Many CAM therapies have little scientific backing. For example, although some acupuncture studies have revealed that it is effective for specific conditions, there still remains uncertainty about other uses, and much debate revolves around acupuncture's mechanism of action (British Medical Association, 2000). Rather than rejecting these approaches, these challenges should stimulate the ingenuity and inquisitiveness of scientists to find adequate control therapies. Also included in this category are most herbal medicines. Hundreds of plant species are used in thousands of products with different formulations. Yet very few have been clinically tested. This is a huge potential resource for medicine, since more than half of the most prescribed drugs in the US were discovered in nature or are based on natural products (Newman et al., 2000). The anticancer agent taxol (paclitaxel), for instance, was initially isolated from the yew tree (Taxus brevifolia) by systematic testing of plants by the US Department of Agriculture for the National Cancer Institute. Scientific testing of these unproven CAM therapies is obviously necessary for safety reasons too. While clinical studies reveal that the herb St John's wort is effective for relieving mild to moderate depression, other studies show that its active ingredients interfere with the metabolism of other drugs (Moore et al., 2000) such as cyclosporin and oral contraceptives.
Alternative medicine criticises what it sees as conventional medicine's view of patients as ‘bags of chemicals’
Scientifically questionable therapies
This second category of CAM also has little scientific support, but these therapies are also based on principles or theories that contradict well‐established scientific knowledge. Homeopathy is a good example, where dilution with shaking, even to the point of diluting out every molecule of original ‘active’ ingredient, is believed to increase the pharmacological potency of a solution. While proponents claim homeopathy is extremely effective, two‐thirds of Americans found it of little or no help (Consumer Reports, 2000); the remaining one‐third who said the treatment helped ‘much’ could well have been benefiting from the placebo effect. Although a 1997 review in The Lancet initially found that the placebo effect could not explain all of homeopathy's reported benefits, the researchers later revisited their data and concluded differently (Linde et al., 1999). They found a correlation between the results and the quality of studies, with low‐quality studies tending to find homeopathy more effective. These findings are to be expected when therapies are alleged to work by questionable mechanisms, and scientists are justified in remaining sceptical of these approaches.
Quackery and fraud
Although defined in different ways, the term quackery comes from ‘quacksalver’, originally applied to untrained persons practising medicine. People who promote quackery generally believe their therapies work, but they do not have enough training to know that their effectiveness is highly unlikely. In contrast, those who promote fraudulent therapies know they are not effective, but they deceive people for profit. Unfortunately, quackery and fraud can occur throughout medicine. But they thrive more easily in an environment where therapies are not expected to have scientific support or where the medical establishment is excessively mistrusted. These therapies often make extravagant claims or disguise themselves in pseudo‐scientific language. For example, ‘Vitamin O’ is promoted in the US as having many health benefits. The manufacturers claimed that scientists in the space programme developed a product that contains ‘O4 or two O2 molecules joined together in a very stable bond’ by using ‘breakthrough quantum physics technology’. They later paid a large fine to the US Federal Trade Commission, the agency responsible for monitoring truth in advertising (www.ftc.gov/opa/2000/05/rosecreek2.htm). However, Vitamin O remains on the market, promoted now by testimonials. To help people spot quackery and fraud, scientists must become involved in public education. Only when people become convinced of the importance of scientific testing and critical thinking will the waste of resources spent on quackery and fraud be prevented.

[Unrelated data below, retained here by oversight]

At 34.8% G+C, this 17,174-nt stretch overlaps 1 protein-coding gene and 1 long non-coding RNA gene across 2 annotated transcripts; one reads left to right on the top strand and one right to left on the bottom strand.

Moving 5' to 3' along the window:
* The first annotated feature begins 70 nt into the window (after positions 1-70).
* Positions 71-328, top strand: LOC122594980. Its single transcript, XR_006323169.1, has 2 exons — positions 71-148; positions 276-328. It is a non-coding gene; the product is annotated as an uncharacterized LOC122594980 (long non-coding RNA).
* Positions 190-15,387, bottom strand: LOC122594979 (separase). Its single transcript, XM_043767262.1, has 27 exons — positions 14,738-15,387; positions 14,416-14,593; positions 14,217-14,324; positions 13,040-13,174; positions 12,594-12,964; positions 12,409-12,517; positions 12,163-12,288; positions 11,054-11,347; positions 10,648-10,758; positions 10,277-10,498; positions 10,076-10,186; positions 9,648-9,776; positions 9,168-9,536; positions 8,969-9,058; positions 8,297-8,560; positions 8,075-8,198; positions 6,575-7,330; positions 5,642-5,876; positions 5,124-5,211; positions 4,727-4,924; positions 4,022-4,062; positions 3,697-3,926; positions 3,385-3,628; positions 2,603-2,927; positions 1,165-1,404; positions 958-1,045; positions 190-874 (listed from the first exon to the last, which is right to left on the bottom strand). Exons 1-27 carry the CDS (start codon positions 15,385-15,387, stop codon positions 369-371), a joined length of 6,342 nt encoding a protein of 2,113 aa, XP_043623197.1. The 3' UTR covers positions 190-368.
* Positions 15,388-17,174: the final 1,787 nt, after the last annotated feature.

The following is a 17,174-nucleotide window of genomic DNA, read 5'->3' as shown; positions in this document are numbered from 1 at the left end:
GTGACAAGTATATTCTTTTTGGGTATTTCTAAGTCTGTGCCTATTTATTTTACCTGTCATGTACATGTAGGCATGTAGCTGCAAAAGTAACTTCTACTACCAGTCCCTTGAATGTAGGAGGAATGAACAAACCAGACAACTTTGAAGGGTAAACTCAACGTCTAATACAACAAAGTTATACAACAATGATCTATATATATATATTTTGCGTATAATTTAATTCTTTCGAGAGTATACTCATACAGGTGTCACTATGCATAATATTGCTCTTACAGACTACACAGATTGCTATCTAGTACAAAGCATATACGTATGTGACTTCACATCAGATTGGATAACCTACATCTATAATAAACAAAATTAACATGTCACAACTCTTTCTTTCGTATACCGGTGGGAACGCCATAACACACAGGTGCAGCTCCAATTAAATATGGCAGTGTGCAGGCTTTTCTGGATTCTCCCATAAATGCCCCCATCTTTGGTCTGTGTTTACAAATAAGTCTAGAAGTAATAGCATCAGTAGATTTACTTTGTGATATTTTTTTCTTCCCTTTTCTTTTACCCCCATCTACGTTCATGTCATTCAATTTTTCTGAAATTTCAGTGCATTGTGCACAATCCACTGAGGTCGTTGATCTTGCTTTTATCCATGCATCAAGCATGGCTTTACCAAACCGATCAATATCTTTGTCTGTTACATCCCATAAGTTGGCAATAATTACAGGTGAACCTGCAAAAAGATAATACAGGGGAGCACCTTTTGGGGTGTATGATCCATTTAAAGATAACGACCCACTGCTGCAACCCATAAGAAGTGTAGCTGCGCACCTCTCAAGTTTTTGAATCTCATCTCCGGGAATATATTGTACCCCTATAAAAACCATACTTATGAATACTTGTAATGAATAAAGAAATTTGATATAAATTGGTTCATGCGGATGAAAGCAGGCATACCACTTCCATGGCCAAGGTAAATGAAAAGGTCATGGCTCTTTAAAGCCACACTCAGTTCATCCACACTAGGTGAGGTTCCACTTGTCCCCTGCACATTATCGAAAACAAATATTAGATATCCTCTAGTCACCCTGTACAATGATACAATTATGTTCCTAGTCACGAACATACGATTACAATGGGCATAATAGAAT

Quackery and fraud thrive more easily in an environment where the medical establishment is excessively mistrusted
This is a collection of diverse practices based on the alleged existence of a non‐physical force called prana, chi, ka or orgone. This life‐energy animates the human body as it is transformed into matter and physical energy through channels called chakras. Since it is non‐physical, no instruments can detect or measure it. In this perspective, illness, ageing and death result from imbalances or blockages in the flow of life‐energy; healing is achieved by re‐balancing its flow through the body. Meditation is a central aspect of energy medicine, as it trains people to sensitise themselves to detect life‐energy and to manipulate it. Best‐selling authors (e.g. Deepak Chopra, Larry Dossey and Carolyn Myss) devote their books to these ideas. Energy medicine is at the core of many traditional forms of alternative medicine, such as Chinese and Ayurvedic medicine. Practices such as therapeutic touch, Reiki, qigong and tai chi are based exclusively on these principles. Some claim acupuncture, chiropractic, herbal remedies and homeopathy influence this life‐energy, although other practitioners claim these practices have a purely physical mechanism of action. Questions of effectiveness and safety must be addressed here, but so too must the fact that spiritual and religious teachings are often presented in the guise of therapy. When health‐care professionals offer or promote energy medicine, they should openly declare that this is based on ancient religious teaching and not on professional training. Barnum (1996) surveyed the popularity of these therapies among US nurses and commented, ‘Is the practice of the New Age nurse deceptive? Do patients’ weakened conditions simply make them targets of opportunity? If New Age nursing is care of the soul, is it also usurping the field of those perceived to be more prepared for that task, namely, religious priests, ministers, and rabbis? Or is the nurse a representative of a new religion?'